About me

Hi–I’m Kathryn Temple, an associate professor of English at Georgetown University. Mostly my work centers on law and humanities and I’ve published books and essays that work at that intersection. But this new project focuses on the idea of survival as a societal trope, historically situated and amenable to inquiry.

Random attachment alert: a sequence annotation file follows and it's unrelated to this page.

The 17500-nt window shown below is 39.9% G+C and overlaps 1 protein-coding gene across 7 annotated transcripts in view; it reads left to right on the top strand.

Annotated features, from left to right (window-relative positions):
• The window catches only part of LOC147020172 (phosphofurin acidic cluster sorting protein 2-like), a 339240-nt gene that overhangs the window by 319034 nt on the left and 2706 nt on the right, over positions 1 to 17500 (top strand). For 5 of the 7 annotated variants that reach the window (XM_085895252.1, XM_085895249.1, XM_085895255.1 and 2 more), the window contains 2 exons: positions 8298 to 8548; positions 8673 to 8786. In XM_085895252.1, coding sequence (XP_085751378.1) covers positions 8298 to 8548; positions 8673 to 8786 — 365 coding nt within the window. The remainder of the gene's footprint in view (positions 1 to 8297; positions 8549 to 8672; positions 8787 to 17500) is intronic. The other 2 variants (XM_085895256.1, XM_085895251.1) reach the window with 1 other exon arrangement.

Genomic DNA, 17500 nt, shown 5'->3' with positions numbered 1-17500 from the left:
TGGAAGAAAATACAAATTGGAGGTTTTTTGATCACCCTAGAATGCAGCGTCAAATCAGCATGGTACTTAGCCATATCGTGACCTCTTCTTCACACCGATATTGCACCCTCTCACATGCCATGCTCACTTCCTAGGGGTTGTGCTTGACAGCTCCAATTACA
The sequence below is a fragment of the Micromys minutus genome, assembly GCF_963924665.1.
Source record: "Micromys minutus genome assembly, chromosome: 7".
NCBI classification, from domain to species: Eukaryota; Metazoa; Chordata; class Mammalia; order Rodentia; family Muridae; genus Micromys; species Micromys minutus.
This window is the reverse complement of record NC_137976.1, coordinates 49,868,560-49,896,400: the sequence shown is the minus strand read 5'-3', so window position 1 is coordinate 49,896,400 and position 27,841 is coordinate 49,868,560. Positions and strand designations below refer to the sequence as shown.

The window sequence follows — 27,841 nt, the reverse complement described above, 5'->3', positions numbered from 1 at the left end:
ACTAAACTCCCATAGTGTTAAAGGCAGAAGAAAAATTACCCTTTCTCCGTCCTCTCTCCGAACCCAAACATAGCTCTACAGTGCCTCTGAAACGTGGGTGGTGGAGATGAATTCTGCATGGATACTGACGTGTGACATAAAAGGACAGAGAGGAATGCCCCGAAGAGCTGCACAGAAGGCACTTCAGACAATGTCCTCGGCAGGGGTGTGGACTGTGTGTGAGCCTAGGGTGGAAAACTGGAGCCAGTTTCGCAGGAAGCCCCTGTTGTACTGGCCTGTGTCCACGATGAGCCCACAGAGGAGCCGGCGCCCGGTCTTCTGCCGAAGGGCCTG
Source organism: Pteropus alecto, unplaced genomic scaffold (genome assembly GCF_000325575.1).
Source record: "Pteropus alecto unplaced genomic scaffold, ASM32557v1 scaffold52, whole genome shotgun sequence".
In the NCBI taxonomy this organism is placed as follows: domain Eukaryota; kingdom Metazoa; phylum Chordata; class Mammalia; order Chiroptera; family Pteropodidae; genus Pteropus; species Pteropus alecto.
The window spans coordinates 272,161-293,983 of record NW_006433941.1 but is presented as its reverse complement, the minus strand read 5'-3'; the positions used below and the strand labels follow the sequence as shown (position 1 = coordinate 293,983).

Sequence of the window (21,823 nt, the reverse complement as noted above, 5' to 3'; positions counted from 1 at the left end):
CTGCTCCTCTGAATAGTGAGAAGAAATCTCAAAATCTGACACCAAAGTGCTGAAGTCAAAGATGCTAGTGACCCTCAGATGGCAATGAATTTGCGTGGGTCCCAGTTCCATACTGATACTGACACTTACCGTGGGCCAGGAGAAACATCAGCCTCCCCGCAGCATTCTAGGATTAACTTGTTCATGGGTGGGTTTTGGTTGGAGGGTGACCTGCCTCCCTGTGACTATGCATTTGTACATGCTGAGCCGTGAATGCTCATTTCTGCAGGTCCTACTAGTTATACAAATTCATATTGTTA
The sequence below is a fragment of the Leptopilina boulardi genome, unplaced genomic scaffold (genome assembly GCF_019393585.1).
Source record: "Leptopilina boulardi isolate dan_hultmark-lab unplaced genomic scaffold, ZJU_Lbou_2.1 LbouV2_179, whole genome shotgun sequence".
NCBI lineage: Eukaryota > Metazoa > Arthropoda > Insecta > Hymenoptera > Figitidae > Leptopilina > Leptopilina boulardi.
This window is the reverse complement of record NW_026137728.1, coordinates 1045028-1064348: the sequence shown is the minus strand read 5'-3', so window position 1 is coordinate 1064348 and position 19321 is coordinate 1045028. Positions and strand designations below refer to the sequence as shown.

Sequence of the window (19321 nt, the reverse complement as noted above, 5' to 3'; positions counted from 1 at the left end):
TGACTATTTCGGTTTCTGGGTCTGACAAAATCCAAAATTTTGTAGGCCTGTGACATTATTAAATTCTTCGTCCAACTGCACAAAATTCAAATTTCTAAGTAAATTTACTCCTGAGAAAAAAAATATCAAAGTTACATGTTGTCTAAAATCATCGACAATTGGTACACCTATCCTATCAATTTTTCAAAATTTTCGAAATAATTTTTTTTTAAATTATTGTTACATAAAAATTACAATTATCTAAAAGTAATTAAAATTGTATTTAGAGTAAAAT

The project has deep personal roots in the experiences surrounding my husband’s illness and death. Its origins lie in an essay I wrote about the implications for hospice care of what Ernest Becker has famously called “the denial of death.” Writing that essay led to my interest in “survival” as a culturally-inscribed concept rather than a simple matter of will or luck. Our post-modern preoccupation with “survival” and the idealization of the “survivor” is a recent phenomenon, one that would have been foreign to the eighteenth-century writers and thinkers I have spent the last 20 years studying. Through a study of various narratives of survival (explorer survivors, cancer survivors, survivalists, hemophilia patients who survived the tainted blood bath of the 80s, the survivors that live to grace the pages of Outside, the faux survivors of the CBS show of the same name), I position our contemporary understanding of the human lifespan first in the context of empire and exploration, secondly in the various contemporary contexts that define this identity category (extreme sports, the cancer community, the hemophilia community, the deaf community, the Irish), and finally, in the apocalyptic fears that have redefined the significance of what it means to “survive” for our historical moment.

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